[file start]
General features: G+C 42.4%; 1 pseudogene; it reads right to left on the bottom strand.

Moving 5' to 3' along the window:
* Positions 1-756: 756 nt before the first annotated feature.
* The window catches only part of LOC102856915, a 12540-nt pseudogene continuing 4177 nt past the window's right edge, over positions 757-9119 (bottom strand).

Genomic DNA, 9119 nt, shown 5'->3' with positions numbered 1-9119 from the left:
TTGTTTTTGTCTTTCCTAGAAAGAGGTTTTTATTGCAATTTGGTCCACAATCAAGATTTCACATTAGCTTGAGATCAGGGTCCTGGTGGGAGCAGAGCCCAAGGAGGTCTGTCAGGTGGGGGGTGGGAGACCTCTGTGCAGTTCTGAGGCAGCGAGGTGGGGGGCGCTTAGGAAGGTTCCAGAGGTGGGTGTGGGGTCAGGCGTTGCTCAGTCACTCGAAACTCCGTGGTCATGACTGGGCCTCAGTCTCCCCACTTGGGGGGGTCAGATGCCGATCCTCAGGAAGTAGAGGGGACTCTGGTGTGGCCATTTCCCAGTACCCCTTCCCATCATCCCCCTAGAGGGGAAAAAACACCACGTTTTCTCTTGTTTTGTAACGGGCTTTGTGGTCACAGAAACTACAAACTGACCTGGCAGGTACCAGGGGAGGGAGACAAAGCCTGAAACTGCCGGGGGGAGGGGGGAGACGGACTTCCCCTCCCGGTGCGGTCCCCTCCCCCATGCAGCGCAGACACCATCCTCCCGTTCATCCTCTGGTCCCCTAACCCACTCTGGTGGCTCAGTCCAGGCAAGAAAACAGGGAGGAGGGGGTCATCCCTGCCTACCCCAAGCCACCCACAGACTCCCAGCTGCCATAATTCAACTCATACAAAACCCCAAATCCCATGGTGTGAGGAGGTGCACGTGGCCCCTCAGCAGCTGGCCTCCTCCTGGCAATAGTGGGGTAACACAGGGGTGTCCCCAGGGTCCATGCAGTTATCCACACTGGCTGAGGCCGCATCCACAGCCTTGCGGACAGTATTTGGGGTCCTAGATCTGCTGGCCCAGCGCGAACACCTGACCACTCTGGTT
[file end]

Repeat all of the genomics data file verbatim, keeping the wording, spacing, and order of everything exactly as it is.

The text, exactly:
General features: G+C 42.4%; 1 pseudogene; it reads right to left on the bottom strand.

Moving 5' to 3' along the window:
* Positions 1-756: 756 nt before the first annotated feature.
* The window catches only part of LOC102856915, a 12540-nt pseudogene continuing 4177 nt past the window's right edge, over positions 757-9119 (bottom strand).

Genomic DNA, 9119 nt, shown 5'->3' with positions numbered 1-9119 from the left:
TTGTTTTTGTCTTTCCTAGAAAGAGGTTTTTATTGCAATTTGGTCCACAATCAAGATTTCACATTAGCTTGAGATCAGGGTCCTGGTGGGAGCAGAGCCCAAGGAGGTCTGTCAGGTGGGGGGTGGGAGACCTCTGTGCAGTTCTGAGGCAGCGAGGTGGGGGGCGCTTAGGAAGGTTCCAGAGGTGGGTGTGGGGTCAGGCGTTGCTCAGTCACTCGAAACTCCGTGGTCATGACTGGGCCTCAGTCTCCCCACTTGGGGGGGTCAGATGCCGATCCTCAGGAAGTAGAGGGGACTCTGGTGTGGCCATTTCCCAGTACCCCTTCCCATCATCCCCCTAGAGGGGAAAAAACACCACGTTTTCTCTTGTTTTGTAACGGGCTTTGTGGTCACAGAAACTACAAACTGACCTGGCAGGTACCAGGGGAGGGAGACAAAGCCTGAAACTGCCGGGGGGAGGGGGGAGACGGACTTCCCCTCCCGGTGCGGTCCCCTCCCCCATGCAGCGCAGACACCATCCTCCCGTTCATCCTCTGGTCCCCTAACCCACTCTGGTGGCTCAGTCCAGGCAAGAAAACAGGGAGGAGGGGGTCATCCCTGCCTACCCCAAGCCACCCACAGACTCCCAGCTGCCATAATTCAACTCATACAAAACCCCAAATCCCATGGTGTGAGGAGGTGCACGTGGCCCCTCAGCAGCTGGCCTCCTCCTGGCAATAGTGGGGTAACACAGGGGTGTCCCCAGGGTCCATGCAGTTATCCACACTGGCTGAGGCCGCATCCACAGCCTTGCGGACAGTATTTGGGGTCCTAGATCTGCTGGCCCAGCGCGAACACCTGACCACTCTGGTT